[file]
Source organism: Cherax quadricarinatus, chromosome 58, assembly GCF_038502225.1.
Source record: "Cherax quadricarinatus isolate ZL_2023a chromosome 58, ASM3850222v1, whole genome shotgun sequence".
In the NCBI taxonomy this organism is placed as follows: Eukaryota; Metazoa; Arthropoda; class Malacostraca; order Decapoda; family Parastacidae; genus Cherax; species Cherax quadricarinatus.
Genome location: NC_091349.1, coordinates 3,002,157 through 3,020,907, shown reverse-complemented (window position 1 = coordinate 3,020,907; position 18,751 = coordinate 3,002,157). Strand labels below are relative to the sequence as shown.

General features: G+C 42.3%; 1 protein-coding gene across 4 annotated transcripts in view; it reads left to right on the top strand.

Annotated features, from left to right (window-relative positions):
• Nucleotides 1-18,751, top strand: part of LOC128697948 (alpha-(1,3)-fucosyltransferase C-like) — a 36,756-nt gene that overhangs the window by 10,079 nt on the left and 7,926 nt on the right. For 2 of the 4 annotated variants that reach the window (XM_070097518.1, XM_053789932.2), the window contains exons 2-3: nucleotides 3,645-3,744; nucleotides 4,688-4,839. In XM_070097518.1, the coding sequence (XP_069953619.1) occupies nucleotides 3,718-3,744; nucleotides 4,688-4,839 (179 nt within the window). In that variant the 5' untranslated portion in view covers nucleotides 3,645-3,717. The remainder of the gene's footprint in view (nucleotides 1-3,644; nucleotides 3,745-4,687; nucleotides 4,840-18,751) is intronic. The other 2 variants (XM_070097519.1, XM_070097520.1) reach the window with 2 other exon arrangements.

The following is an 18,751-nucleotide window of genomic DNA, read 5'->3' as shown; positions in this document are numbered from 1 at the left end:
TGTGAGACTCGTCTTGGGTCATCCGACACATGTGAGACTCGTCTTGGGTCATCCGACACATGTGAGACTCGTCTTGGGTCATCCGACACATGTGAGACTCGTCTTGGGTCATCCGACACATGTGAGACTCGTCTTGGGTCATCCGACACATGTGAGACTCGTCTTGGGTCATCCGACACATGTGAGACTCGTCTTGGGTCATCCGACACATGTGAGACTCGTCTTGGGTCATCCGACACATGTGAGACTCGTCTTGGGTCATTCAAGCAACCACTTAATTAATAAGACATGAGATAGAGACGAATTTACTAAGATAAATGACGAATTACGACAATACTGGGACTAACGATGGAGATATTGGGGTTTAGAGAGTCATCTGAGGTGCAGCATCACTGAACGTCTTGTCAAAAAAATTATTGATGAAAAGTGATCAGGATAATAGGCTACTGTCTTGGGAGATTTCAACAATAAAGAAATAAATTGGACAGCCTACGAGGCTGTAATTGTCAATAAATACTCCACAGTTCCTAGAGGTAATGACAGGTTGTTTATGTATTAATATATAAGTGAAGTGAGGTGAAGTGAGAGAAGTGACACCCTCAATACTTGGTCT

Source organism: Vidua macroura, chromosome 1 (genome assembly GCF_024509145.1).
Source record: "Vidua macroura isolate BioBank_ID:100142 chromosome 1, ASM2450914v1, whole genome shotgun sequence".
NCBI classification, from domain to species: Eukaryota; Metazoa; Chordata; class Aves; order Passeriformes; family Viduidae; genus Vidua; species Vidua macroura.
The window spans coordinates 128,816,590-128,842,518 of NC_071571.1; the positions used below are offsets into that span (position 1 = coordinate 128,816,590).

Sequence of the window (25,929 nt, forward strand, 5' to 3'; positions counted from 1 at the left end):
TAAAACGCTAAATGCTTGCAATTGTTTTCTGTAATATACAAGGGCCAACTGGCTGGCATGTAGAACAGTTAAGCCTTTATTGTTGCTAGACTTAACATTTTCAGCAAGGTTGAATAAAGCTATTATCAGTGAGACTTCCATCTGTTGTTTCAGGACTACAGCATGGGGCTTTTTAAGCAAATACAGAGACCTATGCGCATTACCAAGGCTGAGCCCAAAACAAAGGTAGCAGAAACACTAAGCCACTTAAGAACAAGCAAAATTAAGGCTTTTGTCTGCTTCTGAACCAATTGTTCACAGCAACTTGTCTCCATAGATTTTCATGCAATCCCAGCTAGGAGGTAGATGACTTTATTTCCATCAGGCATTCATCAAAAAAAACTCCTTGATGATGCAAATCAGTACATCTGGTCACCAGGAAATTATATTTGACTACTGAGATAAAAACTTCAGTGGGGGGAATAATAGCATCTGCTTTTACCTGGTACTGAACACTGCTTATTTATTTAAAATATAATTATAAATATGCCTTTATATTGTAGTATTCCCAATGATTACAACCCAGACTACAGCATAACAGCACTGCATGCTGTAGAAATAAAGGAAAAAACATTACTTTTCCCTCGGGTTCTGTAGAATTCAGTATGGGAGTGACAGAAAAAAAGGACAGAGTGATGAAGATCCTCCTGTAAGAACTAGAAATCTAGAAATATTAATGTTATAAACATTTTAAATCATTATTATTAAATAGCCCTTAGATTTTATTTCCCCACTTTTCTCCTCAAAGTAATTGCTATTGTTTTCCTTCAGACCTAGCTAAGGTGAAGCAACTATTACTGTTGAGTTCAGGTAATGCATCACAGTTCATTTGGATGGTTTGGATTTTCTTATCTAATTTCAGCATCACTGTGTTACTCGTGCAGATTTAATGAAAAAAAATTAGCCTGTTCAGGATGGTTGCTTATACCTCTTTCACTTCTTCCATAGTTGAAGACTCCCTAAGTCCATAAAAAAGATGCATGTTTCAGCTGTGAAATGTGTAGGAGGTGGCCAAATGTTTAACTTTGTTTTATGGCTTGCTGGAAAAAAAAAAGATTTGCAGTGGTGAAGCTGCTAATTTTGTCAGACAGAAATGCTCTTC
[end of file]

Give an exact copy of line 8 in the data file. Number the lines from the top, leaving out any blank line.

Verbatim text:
The following is an 18,751-nucleotide window of genomic DNA, read 5'->3' as shown; positions in this document are numbered from 1 at the left end: